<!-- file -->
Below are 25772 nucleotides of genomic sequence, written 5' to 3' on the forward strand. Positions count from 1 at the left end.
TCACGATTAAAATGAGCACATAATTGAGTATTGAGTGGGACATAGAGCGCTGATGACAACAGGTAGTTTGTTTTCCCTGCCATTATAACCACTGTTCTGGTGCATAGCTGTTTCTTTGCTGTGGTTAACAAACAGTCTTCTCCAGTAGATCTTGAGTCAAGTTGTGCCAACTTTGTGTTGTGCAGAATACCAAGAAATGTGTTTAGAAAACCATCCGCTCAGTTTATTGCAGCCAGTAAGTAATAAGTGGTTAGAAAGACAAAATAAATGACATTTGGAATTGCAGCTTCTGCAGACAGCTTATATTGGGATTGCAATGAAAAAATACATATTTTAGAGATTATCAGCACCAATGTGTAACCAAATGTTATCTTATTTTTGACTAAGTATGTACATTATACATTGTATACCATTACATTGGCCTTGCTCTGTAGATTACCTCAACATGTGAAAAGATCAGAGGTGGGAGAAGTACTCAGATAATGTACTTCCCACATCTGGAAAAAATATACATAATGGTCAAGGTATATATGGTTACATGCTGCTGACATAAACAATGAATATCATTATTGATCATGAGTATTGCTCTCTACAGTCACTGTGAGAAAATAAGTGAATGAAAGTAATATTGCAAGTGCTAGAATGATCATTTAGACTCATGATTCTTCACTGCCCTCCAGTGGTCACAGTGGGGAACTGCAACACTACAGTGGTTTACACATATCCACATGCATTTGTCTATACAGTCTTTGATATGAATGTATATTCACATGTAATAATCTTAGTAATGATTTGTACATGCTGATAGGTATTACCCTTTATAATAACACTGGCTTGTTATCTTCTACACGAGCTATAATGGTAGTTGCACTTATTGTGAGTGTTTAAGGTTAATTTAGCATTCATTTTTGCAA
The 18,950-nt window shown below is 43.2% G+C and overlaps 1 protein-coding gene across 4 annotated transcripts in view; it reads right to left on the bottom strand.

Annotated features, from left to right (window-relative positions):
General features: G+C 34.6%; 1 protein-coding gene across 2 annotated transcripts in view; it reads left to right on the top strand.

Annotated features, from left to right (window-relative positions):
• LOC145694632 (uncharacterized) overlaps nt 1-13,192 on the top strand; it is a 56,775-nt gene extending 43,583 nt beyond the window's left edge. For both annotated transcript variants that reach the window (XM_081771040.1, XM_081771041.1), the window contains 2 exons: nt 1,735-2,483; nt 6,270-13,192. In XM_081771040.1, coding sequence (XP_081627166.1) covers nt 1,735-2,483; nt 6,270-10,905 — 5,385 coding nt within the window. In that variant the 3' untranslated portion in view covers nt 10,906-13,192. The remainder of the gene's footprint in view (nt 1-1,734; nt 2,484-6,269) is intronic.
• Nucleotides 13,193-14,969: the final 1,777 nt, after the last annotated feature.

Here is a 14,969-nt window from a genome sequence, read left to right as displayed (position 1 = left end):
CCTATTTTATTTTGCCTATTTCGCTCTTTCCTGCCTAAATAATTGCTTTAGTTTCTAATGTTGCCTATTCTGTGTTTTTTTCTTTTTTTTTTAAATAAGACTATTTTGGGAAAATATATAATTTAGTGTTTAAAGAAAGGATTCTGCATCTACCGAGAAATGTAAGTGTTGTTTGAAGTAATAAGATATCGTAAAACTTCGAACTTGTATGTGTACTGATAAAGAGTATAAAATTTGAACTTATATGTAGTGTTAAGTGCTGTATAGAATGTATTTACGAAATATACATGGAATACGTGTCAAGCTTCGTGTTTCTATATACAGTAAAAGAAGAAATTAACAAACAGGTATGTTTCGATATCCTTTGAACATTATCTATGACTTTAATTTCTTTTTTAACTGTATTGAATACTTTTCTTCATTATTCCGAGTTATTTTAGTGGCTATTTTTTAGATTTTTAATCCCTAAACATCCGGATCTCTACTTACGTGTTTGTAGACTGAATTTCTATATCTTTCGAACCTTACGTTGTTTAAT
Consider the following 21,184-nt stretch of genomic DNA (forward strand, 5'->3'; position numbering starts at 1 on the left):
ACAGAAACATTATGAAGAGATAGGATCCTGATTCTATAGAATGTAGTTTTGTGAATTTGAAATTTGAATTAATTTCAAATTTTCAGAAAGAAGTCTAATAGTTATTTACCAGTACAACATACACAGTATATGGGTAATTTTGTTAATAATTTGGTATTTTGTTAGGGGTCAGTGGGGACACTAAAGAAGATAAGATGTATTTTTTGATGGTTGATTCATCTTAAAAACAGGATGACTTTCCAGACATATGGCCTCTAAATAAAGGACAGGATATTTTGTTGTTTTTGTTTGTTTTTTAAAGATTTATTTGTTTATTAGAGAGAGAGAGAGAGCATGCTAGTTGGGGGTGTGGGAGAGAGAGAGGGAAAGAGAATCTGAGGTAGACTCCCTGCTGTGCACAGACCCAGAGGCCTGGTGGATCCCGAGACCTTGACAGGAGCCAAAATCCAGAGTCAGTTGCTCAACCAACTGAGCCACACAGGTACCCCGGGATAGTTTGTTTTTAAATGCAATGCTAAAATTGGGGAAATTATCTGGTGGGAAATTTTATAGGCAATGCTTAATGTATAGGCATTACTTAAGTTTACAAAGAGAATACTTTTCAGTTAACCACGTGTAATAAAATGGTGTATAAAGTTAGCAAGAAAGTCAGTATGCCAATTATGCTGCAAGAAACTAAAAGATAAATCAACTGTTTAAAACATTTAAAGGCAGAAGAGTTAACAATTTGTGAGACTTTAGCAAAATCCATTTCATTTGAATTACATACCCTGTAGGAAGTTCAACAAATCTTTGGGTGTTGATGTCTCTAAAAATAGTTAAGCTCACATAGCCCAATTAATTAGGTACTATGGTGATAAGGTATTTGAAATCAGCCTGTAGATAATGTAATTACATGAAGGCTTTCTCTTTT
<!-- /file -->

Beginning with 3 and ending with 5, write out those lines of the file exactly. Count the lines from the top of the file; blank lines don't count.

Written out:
The 18,950-nt window shown below is 43.2% G+C and overlaps 1 protein-coding gene across 4 annotated transcripts in view; it reads right to left on the bottom strand.

Annotated features, from left to right (window-relative positions):
General features: G+C 34.6%; 1 protein-coding gene across 2 annotated transcripts in view; it reads left to right on the top strand.